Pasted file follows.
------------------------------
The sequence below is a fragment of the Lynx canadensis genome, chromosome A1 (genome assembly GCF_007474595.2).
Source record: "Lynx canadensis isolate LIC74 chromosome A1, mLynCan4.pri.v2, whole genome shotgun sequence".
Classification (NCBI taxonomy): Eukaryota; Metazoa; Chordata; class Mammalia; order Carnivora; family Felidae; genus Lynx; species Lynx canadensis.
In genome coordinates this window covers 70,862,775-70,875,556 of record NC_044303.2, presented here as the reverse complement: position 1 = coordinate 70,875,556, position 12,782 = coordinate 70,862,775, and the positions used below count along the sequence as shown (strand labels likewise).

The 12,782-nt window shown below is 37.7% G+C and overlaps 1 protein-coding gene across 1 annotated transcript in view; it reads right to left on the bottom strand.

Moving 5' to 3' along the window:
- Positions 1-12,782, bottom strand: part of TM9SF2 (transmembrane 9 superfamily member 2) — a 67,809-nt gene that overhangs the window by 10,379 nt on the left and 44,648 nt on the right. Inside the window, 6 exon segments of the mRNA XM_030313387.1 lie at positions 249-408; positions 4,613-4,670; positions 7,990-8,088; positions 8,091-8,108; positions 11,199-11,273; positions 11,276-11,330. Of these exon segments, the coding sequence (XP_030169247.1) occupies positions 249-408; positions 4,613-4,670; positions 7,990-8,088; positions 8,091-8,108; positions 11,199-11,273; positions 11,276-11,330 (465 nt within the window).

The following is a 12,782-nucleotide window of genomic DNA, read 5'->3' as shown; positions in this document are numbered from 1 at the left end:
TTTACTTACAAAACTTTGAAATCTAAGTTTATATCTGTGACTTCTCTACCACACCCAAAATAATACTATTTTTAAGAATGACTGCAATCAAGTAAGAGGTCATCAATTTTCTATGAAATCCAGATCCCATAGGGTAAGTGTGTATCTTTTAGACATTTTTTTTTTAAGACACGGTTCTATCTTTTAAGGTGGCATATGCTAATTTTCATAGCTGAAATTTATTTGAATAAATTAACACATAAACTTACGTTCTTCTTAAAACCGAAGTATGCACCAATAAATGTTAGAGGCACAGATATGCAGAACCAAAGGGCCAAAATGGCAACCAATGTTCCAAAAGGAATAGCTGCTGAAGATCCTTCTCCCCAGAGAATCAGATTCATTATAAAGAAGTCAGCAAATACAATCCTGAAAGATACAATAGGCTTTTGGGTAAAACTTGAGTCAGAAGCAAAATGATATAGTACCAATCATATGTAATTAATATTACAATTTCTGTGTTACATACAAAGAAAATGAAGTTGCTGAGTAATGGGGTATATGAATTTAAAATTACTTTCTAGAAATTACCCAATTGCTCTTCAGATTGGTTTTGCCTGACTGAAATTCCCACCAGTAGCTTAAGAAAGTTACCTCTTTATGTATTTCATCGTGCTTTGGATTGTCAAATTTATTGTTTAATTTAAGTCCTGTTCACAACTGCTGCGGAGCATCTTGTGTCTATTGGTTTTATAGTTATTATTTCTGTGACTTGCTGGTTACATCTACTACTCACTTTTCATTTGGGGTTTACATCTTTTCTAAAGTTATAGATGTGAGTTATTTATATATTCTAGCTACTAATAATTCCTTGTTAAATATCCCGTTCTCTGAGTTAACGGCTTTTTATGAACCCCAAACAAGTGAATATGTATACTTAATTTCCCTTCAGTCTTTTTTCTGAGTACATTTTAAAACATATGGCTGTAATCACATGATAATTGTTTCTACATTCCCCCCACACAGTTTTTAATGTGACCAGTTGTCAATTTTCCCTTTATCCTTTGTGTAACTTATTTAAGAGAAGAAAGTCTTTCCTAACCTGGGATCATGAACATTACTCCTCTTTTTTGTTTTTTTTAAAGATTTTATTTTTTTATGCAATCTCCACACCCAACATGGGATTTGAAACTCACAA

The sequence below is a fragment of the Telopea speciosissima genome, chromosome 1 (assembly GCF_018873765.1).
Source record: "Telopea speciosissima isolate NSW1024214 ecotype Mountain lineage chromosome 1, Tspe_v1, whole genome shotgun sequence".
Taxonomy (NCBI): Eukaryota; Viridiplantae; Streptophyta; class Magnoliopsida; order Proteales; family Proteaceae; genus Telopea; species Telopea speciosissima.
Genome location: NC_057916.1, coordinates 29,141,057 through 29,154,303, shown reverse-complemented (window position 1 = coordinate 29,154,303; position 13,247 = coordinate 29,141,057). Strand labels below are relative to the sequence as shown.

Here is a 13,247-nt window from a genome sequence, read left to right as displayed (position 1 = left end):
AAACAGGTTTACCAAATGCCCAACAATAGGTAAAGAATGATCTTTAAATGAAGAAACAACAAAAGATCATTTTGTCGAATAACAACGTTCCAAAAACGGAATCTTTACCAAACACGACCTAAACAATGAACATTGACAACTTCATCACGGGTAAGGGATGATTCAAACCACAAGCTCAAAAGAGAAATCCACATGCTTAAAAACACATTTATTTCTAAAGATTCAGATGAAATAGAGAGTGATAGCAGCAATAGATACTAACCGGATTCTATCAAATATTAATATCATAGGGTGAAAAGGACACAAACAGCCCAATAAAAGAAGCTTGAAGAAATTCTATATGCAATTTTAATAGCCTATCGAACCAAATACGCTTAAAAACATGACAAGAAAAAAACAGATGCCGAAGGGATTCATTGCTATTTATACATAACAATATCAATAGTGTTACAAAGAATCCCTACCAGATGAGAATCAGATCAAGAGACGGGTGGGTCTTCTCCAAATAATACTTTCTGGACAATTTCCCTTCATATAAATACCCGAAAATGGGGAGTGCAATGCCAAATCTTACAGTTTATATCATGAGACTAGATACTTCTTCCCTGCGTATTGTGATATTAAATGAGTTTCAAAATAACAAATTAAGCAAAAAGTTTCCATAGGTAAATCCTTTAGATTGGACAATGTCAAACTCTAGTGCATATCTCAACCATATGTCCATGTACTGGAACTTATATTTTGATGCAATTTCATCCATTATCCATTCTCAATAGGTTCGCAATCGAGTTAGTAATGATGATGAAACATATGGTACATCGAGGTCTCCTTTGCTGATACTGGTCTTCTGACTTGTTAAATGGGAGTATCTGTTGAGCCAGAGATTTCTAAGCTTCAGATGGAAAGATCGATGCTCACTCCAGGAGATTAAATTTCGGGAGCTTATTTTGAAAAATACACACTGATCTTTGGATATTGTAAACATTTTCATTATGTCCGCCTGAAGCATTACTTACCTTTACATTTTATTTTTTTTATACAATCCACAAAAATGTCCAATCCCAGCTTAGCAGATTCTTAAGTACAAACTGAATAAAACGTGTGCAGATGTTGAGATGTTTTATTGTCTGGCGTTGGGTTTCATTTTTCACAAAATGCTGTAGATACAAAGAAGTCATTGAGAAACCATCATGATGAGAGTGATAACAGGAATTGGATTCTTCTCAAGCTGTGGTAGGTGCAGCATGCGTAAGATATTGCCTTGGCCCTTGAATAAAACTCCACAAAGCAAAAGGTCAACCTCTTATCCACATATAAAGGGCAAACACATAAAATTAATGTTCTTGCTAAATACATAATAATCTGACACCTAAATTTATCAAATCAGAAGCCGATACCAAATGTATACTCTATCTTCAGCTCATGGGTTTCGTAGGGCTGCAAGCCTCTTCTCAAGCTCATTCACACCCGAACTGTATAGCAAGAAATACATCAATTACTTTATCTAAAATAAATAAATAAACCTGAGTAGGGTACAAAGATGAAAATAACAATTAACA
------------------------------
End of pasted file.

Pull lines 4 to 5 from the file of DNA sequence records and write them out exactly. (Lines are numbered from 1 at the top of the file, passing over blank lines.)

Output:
In genome coordinates this window covers 70,862,775-70,875,556 of record NC_044303.2, presented here as the reverse complement: position 1 = coordinate 70,875,556, position 12,782 = coordinate 70,862,775, and the positions used below count along the sequence as shown (strand labels likewise).

The 12,782-nt window shown below is 37.7% G+C and overlaps 1 protein-coding gene across 1 annotated transcript in view; it reads right to left on the bottom strand.